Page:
Brain injury: a hidden disability: Billy's story

I got knocked down by a bus in 1993 and was rushed to the Southern General. I had a blood clot that they had to remove. I was in a coma for 10 days.

When I left hospital I had problems with my eyes, double or treble vision. I did get offered some physiotherapy for my balance, but it was a long way to go for it, so I stopped going.

After I got out of hospital I went back to college. I had got a B+ at O level English – I was dead proud of that. I loved history and wanted to do English Higher, but I was taking lots of painkillers because I had a headache every day. And I was drinking a lot, so I stopped going to college.

I tried to sign on for disability benefits but they said I was fit for work. I started doing security work and I did that for 5 years. I was getting more and more stressed doing it. At the same time I was spending a lot of money trying to fix the damp in my flat. I gave up my job, but I was still having problems signing on for benefits. Things got really bad. I refused to sign on, I stopped eating and I sold everything in my flat.

I went back to Aberdeen which is where I come from, but the Council there wouldn’t help me with housing and advised me to go back to Glasgow. I met someone who sold the Big Issue who took me in. He took me up to Inverness and got me into the Salvation Army hostel there. They recognised the problems I had but their hostel was closing. So I came back to Glasgow and spent some time in the Salvation Army hostel in Hope Street. They helped me get my flat in Cowcaddens.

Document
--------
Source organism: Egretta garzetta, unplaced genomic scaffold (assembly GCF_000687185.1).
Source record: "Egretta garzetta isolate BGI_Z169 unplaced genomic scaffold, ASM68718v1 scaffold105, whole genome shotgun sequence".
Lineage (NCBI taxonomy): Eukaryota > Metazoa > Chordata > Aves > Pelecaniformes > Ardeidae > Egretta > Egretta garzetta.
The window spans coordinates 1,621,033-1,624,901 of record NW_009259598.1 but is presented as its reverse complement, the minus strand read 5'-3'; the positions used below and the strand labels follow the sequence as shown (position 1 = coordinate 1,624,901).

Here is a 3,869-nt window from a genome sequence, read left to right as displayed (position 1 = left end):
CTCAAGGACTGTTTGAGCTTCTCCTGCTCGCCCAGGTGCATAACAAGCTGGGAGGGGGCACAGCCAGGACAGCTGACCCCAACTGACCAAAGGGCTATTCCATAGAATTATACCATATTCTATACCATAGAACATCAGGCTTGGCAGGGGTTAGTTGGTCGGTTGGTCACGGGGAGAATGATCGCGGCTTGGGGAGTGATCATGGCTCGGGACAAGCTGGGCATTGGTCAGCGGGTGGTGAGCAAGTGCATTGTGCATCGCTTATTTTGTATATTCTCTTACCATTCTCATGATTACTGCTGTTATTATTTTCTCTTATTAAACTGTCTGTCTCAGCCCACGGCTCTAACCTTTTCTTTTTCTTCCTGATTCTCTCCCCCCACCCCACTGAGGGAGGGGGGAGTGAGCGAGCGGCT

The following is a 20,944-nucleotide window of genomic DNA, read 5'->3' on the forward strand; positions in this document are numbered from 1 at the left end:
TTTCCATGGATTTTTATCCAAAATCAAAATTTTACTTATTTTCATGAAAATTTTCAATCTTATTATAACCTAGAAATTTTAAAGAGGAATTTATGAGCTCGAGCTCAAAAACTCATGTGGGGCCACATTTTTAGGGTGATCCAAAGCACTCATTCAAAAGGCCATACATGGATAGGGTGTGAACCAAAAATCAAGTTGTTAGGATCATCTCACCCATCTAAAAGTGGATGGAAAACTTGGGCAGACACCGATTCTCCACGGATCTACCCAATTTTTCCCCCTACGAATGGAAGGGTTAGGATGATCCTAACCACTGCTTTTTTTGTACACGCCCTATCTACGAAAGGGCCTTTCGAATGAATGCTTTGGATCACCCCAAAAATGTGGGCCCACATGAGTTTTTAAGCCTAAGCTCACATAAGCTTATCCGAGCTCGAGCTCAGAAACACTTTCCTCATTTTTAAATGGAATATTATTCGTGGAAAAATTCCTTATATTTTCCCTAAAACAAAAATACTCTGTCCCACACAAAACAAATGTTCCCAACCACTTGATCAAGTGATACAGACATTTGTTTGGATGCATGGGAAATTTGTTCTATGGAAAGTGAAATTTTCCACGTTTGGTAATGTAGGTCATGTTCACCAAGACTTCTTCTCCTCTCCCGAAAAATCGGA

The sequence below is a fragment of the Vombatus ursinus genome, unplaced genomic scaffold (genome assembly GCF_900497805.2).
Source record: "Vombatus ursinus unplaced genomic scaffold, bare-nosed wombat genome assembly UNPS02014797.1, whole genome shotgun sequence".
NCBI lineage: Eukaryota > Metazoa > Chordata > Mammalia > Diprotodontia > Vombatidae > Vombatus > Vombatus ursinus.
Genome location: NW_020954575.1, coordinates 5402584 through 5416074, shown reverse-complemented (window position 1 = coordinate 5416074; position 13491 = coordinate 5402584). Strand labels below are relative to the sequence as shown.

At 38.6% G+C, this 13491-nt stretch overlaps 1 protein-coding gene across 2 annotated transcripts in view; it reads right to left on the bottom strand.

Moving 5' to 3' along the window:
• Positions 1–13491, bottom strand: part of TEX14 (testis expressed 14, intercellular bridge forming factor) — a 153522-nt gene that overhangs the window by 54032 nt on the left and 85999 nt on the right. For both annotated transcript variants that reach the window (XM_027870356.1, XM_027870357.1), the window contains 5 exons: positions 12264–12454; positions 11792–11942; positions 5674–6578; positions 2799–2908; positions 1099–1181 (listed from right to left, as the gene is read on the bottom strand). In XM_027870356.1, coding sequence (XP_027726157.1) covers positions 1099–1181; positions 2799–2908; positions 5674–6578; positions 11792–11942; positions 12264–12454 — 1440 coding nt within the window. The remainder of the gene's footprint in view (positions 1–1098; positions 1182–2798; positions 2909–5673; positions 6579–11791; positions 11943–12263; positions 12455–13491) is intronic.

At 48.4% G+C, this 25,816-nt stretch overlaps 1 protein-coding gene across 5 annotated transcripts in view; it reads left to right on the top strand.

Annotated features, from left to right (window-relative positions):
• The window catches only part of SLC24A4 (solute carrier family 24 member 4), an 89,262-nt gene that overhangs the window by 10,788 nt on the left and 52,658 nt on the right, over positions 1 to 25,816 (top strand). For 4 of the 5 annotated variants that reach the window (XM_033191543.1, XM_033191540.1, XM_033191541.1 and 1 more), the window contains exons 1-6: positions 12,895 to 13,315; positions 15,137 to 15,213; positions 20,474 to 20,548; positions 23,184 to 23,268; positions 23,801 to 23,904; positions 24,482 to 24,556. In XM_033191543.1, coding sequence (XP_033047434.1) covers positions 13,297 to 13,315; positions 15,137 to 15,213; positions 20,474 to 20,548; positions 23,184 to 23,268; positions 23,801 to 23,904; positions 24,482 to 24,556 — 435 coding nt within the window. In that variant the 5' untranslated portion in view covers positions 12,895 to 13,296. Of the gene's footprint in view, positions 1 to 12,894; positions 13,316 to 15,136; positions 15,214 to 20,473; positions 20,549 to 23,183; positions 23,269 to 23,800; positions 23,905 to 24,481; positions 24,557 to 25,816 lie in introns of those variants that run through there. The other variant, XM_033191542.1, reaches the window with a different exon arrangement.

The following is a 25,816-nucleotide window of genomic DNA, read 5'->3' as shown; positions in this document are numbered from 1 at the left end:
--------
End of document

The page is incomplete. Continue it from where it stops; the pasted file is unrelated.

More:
I’ve been there 3 years now.

I’m a lot more comfortable now I get help from Headway. I like coming to Headway on a Wednesday, there’s a lot of people there and a lot going on. It helps me get to know people. Apart from my friend, Alan, I don’t really know anyone. I’ve got no family and I’ve become more withdrawn since my accident. I threatened suicide once, which was a cry for help, so I was in Levendale Hospital for a week.

I’d like to get out more and have something to do. I like playing darts. I have problems filling up my time. I’d like to work but sometimes it takes me 4 or 5 hours to get going. Some days I can do things, others I can’t.

I’m a bit more optimistic now but I still get depressed. It’s only in the last couple of years that I’ve sorted myself out. I’m not angry about my head injury now but you know there’s a lot of prejudice about.

Further information about Headway can be found at www.headway.org.uk or you can learn more about how Digby Brown can help people who have acquired a brain injury.

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